Howard Garrett - Article "Dishing the Dirt"
DISHING THE DIRT (May 7, 2005)
Step into Howard Garrett’s Woodland garden, where The Dirt Doctor
By Jessie Milligan
A little girl stood by the door. One of her parents snapped a photograph, and just then, Logan Garrett began trying to eat a leaf. From that moment on, her father, Howard Garrett, became an organic gardener.
Now, two decades, one radio show, several columns and 11 books later, Garrett is the best-known organic gardener in the Fort Worth/Dallas area. His daughter, undamaged by leaf nibbles, is grown, and his yard has flourished into a small piece of heaven.
Garrett has created a woodland where the graceful branching structure of native trees lends dappled shade to his St. Augustine grass front yard. An understory of adapted nandina and Japanese maples is lighted by dancing shards of sunshine.
The sunnier, parklike back yard is gently divided into garden "rooms" defined by steps, undulating beds and a path of Oklahoma flagstone quarried west of Fort Worth. Follow this path and you’ll learn about Garrett’s gardening tips, the most important of which is how great home gardens are always a labor of love.
On the right path
Not long after buying the nearly three-quarters-of-an-acre lot, Garrett laid a gravel path from the driveway to the front yard. Then theTexas Tech University graduate set about doing what he loves most in the garden: planting trees. In the front yard went the native trees — Mexican plum, Mexican buckeye, Eve’s necklace and more. The trees are not plunked into the middle of the lawn but instead grow in vast beds, not one of which has straight edges. He put in a fast-growing bur oak not more than 8 feet from his front door, although most gardeners will tell you that 20 to 30 feet from the house is a better distance, to avoid trouble with branches and root. One of the remarkable things about Garrett’s garden is that he does not always garden by the book, even one he wrote himself. Yes, he amends his soil with organic matter from compost to cornmeal to molasses. He sprays with his trademarked Garrett Juice, an organic base from which liquid fertilizers or insect sprays can be made. But, like the rest of us, Garrett takes a shortcut now and then. The drive, lined with inland sea oats, leads past the back door and a bed featuring flourishing azaleas. Going against his advice in Texas Gardening the Natural Way: The Complete Handbook (University of Texas Press, $35), Garrett did not raise the bed to improve drainage, nor did he plant in his own recipe of cedar chips, greensand and compost. "I just put it in the ground with compost," he says, a tinge of "I-don’t-care" in his voice. He’s just not all that into things that flower. The blooms are incidental to his love of foliage. "I’m not into a whole lot of color. It’s too much of a hassle. I like to spend time with the trees," he says, standing in the shade of abundant evidence. Of course, the Dirt Doctor, as he is known, has amended so much organic matter into his clay and limestone soils that even an unconventional azalea planting is bound to thrive. From there, through the gate, the flagstone path begins to wend its way to various garden rooms. Turn to the right, and the path leads you up a few steps to the swimming pool, where there are signs that though Garrett is a godlike gardener with a healthy landscape, he also is a mere mortal. He owns up to having planted a Chinese pistache tree without having adequately loosened the wound-up root ball when he took it from its pot. The proof of this emerged when the poolside tree blew over. The exposed roots told the tale. They had wrapped around one another as if still in the pot. When the tree fell, it almost hit his prized potted 30-year-old Japanese maple, one of about 10 Japanese maples on his property. Then there is the matter of the deciduous pond cypress planted near the pool, where it litters the water with dropped leaves. He loves the unusual character of the tree. Its feathery, graceful foliage appeals to him. He’s just like the rest of us: Such enthusiasm can lead to regrettable choices. "That was the stupidest place to have planted that tree," he says. The flagstone around the pool leads to a hot tub tucked back by the side of the house. Then the path drops back into the garden, where it leads past the small pond that languishes without a pump or even many fish. It seems Garrett’s dogs enjoy the pond a little too much. "Every time I put in a pump, the dogs tear it out," he says. His small black dog, Shadow, indiscriminately eats whatever kind of fish Garrett uses. Koi is as good as tilapia to the little pound-rescue dog. The grass in the back has taken a beating by Shadow as well as by Garrett’s mixed-breed, Hannah, and Bernese mountain dog, Tully. "All three dogs help me garden," Garrett says. The dogs dig. They remove turf. In one dog-trodden area, Garrett laid decomposed (pulverized) granite that packs down so tightly that it serves as a paved area. Also as a dog deterrent, he planted thorny Chinese holly around the rest of the bare patches. Within that barrier, he had a contractor plant white impatiens, red geraniums and other annuals. Eventually, he will fill the area with perennials so that it resembles nearby beds of Virginia creeper vine used as a ground cover and interplanted with ginger and inland sea oats. Other beds abound with another Garrett favorite, perennials with giant leaves. He’s fond of hoja santa, elephant ears and rice paper plants, all of which have leaves a foot or more across. I love foliage," he says. He gently grasps each plant he stops to describe, shaking it lightly as if in a gentlemanly handshake. Next to the pond is a gazebo and beyond that, along the back fence, a compost pile that is the resting spot for a pile of leaves that sometimes is stacked up to 7 feet high. The flagstone path leads past an herb garden, the centerpiece of which is a 25-foot bay laurel tree that Garrett swears has never suffered freeze damage. Bays in North Texas tend to reach just 8 feet tall. Garrett says it’s his organic soil-building program that keeps the tree healthy enough to withstand winters.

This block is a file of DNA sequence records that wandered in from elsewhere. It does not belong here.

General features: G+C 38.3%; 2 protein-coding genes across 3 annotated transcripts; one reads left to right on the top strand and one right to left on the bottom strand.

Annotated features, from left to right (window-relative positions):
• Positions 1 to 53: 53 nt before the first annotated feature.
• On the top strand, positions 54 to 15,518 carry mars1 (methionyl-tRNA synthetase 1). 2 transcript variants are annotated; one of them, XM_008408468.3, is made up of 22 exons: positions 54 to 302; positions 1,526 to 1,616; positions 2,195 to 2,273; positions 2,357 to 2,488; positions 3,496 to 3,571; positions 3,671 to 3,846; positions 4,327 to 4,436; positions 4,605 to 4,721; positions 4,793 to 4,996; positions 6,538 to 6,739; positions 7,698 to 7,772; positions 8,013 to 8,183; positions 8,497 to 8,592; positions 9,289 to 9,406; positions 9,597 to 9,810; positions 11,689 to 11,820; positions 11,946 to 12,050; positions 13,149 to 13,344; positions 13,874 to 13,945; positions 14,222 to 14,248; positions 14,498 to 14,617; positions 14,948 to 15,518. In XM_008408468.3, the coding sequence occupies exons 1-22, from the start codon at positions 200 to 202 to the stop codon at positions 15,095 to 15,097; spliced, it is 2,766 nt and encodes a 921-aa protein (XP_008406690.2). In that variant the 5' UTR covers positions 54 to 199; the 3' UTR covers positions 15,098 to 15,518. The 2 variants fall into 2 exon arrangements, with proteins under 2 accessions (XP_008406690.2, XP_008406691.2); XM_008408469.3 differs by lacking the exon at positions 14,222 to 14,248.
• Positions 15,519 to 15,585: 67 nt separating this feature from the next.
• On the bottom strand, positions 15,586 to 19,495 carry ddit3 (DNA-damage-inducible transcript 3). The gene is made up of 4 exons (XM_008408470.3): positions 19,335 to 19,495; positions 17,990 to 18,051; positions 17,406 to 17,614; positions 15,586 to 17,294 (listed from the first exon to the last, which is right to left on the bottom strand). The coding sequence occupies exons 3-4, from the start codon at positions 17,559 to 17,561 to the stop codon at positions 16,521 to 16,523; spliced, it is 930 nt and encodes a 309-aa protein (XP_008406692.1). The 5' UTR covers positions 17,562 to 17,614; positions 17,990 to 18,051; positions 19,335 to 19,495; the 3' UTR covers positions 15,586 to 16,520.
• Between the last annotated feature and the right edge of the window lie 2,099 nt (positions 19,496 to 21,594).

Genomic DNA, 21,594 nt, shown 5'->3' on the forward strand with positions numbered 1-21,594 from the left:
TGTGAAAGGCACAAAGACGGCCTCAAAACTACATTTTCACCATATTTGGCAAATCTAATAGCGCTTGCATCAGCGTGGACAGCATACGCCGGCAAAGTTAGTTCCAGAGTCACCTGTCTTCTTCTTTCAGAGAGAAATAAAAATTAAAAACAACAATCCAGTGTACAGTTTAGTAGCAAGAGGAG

His only vegetable is asparagus, a perennial. Among his few fruit trees are the trusty fig and the jujube, with fruit that tastes of dried apples.
But Garrett saw a stand growing wild in Cedar Hill, and from those he has raised a dogwood he hopes will thrive in North Central Texas. Adapted dogwoods are not available commercially.
"Not yet, anyway," Garrett says. He experiments a lot. "It’s the only way you learn," he says.
His yard is not an installed landscape that can be done once and then ignored. He has taken out a dozen trees, some of which he planted himself. He has adjusted it as life — and dogs — change the way he wants to use his land. And, because of his career in gardening advice, he must always experiment by growing different plants.
Overlooking this landscape is a 40-foot-tall ginkgo tree that he planted in 1985, the year his daughter, Logan, was born. It serves as a reminder of the love that caused him to switch to organics, which in turn led to a career that has bloomed and flourished.
Getting more of Garrett
He publishes a monthly online magazine, The Dirt Doctor’s Dirt, and has a Web site, www.dirtdoctor.com, where gardeners can learn about organic techniques.
Writes a weekly column for the Dallas Morning News.
Jessie Milligan, (817) 390-7738